They can’t believe the past 10 weeks have gone so quickly. German exchange student Leon Lorenz and his host, Vernon secondary school student Nathan Allen, have visited Calgary and the Rockies, canoed on the Shuswap River, hiked the Kettle Valley trestles, attended classes, gone to hockey games, did some jamming and planned Allen’s trip to Germany next March.
Lorenz counts himself lucky to have had the opportunity. The Canada-Germany Exchange program has been operating for about 40 years and there were 250 applications for four spots in Bremen, Rhineland Palatinate. With fewer applications from Canada, most of the students who applied were accepted.
“I was very excited when I got the letter that I had been matched. I was waiting for Nathan to get in touch for awhile and when he did, then I knew it was really going to happen,” said Lorenz, who has studied English in school since Grade 5. “I had always wanted to go to another country to see everyday life with a family and to share what my life is like with another student.”
He and Allen, both 16 and in Grade 11, soon found they had lots in common, including an interest in the outdoors, such as hiking, skiing and swimming, and in music. Lorenz plays the accordion, Allen piano. Lorenz wants to study business management after graduation and Allen wants to go into engineering.
There were some minor preconceptions to get rid of.
“I thought a European would be crazy about soccer and I don’t know anything about soccer so I couldn’t show him what’s done here but we have kept busy with so many things,” said Allen, who has studied German since Grade 8. “I have been to Germany twice, traveling with my family, and I loved the people, the country, the language, the culture, the food and this is a great chance.”
Allen’s father, Mike Allen, is a French teacher at VSS.
“We have enjoyed having Leon with us. He fits right in with our family,” he said. “Nathan’s grandparents have enjoyed getting to know him. These students enhance our lives and our schools.”
Lorenz taught Allen’s sister, Neave, 14, ballroom dancing and hip hop, and the students find the difference in schools interesting.
“Here you have only four subjects at a time but we have 10 or 11 and that is a lot of homework. Also, you have regular hours while ours vary. I will have to make up what I miss so I took fun subjects here — sports, photography and cooking — and I am a peer tutor in German,” said Lorenz. “Also, it is different here how you travel. At home I can bike or go on the bus or train anywhere, but here you need a car for everything. But I loved living in the outdoors. And the food, there is not so much fast food in Germany.”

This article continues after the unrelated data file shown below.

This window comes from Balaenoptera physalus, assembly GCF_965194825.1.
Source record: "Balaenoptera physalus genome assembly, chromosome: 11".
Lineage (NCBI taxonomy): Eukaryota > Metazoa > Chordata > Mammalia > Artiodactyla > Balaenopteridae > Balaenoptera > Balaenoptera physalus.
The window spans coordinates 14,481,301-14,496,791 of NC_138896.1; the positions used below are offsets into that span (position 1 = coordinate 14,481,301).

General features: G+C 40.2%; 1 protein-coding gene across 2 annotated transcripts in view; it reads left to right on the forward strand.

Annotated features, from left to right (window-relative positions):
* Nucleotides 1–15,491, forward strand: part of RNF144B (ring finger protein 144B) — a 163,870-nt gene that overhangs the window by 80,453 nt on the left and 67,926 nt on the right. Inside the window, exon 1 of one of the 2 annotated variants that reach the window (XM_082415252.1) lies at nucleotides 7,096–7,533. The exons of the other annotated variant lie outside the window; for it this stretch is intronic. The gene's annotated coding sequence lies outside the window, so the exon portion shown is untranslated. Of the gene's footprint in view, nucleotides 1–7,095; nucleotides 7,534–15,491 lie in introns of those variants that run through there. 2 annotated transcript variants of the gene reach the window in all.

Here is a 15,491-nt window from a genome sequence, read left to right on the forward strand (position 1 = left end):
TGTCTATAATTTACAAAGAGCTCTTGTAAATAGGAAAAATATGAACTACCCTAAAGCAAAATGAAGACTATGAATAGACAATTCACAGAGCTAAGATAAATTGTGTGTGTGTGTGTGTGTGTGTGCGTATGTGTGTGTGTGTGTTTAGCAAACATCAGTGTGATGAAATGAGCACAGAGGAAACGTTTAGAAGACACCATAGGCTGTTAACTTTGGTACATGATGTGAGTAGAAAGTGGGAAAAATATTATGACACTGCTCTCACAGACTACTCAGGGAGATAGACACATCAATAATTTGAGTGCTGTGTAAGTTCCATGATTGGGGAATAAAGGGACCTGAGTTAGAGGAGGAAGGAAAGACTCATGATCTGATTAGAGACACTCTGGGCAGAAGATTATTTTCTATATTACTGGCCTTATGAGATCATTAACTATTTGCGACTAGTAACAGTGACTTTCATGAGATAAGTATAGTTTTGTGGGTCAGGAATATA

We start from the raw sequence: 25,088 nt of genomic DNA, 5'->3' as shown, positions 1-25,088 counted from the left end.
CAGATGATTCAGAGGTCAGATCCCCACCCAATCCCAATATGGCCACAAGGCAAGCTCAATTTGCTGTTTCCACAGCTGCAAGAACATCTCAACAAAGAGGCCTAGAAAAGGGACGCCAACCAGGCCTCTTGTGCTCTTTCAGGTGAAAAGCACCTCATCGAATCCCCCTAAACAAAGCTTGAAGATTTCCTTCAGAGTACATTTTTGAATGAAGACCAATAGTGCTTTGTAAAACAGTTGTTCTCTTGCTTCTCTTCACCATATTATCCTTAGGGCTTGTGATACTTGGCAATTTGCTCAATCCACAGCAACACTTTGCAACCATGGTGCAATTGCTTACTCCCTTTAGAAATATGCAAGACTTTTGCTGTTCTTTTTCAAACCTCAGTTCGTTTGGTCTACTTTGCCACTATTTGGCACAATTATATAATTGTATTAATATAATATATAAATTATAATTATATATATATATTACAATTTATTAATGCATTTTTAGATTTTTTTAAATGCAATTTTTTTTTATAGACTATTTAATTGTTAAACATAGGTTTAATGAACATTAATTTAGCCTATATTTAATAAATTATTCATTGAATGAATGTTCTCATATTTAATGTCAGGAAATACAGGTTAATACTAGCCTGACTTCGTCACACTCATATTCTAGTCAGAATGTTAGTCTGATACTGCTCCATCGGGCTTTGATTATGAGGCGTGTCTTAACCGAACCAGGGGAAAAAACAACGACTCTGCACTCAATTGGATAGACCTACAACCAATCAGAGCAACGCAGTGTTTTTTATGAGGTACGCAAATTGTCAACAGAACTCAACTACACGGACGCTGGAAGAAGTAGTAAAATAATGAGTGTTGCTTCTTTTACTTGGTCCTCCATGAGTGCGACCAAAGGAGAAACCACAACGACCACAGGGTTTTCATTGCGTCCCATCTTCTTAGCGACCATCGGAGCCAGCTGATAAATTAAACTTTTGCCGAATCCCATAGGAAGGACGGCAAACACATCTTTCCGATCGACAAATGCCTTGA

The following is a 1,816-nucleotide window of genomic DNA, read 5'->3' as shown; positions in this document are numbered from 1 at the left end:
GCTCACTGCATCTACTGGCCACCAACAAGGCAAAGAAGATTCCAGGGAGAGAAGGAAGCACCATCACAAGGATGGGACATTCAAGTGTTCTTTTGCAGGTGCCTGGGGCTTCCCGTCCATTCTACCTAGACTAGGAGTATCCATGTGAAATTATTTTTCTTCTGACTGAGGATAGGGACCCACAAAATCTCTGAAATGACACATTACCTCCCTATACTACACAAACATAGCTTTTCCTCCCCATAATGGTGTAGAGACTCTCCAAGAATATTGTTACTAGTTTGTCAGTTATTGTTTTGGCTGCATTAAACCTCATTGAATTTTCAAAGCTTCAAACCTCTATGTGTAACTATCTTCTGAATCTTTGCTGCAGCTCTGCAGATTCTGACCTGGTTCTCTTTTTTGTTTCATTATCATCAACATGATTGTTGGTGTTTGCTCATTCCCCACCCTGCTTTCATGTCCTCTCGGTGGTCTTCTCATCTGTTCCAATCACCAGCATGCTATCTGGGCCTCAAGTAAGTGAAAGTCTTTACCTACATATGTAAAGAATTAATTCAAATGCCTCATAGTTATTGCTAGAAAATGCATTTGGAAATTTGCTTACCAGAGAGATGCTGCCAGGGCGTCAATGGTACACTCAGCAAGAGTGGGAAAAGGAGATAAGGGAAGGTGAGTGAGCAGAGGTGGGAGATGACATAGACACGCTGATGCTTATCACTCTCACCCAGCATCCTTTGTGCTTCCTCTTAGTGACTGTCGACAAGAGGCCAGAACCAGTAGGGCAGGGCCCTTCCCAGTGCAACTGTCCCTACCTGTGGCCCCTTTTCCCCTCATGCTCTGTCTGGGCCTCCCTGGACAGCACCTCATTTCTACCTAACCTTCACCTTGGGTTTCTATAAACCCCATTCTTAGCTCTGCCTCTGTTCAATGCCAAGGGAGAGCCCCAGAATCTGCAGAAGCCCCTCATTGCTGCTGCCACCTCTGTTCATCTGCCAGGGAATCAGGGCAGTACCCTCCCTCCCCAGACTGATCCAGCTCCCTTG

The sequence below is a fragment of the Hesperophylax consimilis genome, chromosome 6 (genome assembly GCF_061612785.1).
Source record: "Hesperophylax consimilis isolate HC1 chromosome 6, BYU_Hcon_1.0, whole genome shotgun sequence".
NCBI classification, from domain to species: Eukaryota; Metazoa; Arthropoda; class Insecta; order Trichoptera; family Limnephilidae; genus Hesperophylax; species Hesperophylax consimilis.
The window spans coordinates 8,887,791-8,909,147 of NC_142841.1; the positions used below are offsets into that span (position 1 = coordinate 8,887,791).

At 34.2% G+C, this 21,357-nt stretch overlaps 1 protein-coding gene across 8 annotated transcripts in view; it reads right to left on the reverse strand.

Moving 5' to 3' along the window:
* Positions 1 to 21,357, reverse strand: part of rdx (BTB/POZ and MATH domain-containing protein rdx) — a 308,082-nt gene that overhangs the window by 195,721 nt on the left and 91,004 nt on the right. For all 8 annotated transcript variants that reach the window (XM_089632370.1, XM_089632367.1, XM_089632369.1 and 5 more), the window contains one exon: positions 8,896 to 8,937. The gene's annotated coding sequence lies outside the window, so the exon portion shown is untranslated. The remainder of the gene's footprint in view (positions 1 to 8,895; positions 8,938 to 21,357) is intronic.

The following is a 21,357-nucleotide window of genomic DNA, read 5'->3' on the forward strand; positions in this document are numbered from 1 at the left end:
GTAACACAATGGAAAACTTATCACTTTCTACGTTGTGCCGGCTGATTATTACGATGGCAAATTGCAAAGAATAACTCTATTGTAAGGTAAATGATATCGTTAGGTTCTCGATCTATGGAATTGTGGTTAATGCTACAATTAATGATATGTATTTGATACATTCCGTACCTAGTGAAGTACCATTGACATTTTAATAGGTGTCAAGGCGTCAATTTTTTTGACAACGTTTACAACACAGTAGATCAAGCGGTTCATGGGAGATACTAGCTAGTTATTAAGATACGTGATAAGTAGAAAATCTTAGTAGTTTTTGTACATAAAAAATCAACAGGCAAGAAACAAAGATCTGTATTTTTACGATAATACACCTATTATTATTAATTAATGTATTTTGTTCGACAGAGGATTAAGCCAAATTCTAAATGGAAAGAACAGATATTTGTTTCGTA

Allen, whose family lives on the Shuswap River near Lumby, wanted to show Lorenz a lot of the Canadian outdoors.
“I think we’ve been able to cover that with canoeing, swimming and hiking. We went to a Calgary Stampeders game, saw moose and bison, fish spawning, Nakusp Hot Springs and Fintry Park.”
Lorenz has lots of photos and a suitcase full of maple syrup for gifts, and clothes for himself, which he found were much cheaper than in Germany.
“It has all been pretty cool and I was lucky to get this family. Where they live on the river is far more beautiful than where I live,” he said.
Now they’re planning for Allen’s visit.
“We will mountain bike and maybe ski. And see the old buildings, I work as a tour guide at a castle,” said Lorenz. “We can go to Berlin and some theme parks. There will be a lot to do. My family looks forward to meeting Nathan.”
Students who have been in the Canada-Germany exchange program have good memories.
Glenn Stetlz took part in 1984, staying near Mannheim.
“It was a formative and very important event in my life, an adventure that helped me be independent and confident. Herbert Kranz and I started a life-long friendship and we have visited each other with our children. I would recommend this program, or any exchanges for young people,” he said.
Randi Delisimunovic went to the Rhineland in 1991-92.
“There was no internet then so it was not so easy to learn about it before going,” she said. “I learned a lot when I got there and my host family took me to Switzerland and Italy. We have kept in touch and I am encouraging my children to apply for the program.”
Rolf Hirschkorn, VSS German and social studies teacher, facilitates the exchange program in Vernon.
“This is a great opportunity for students to be immersed in another culture and language,” he said. “I truly believe that this experience breaks down stereotypes and builds understanding between individuals and countries.
“It has been very rewarding for me to see students who have gone still having friendships with their exchange partner years down the road. It’s a life-changing experience that goes way beyond the 10-week exchange,” he said.
This exchange has now been opened up as a cultural exchange which allows any student in B.C. to participate. For more information, contact Hirschkorn at firstname.lastname@example.org.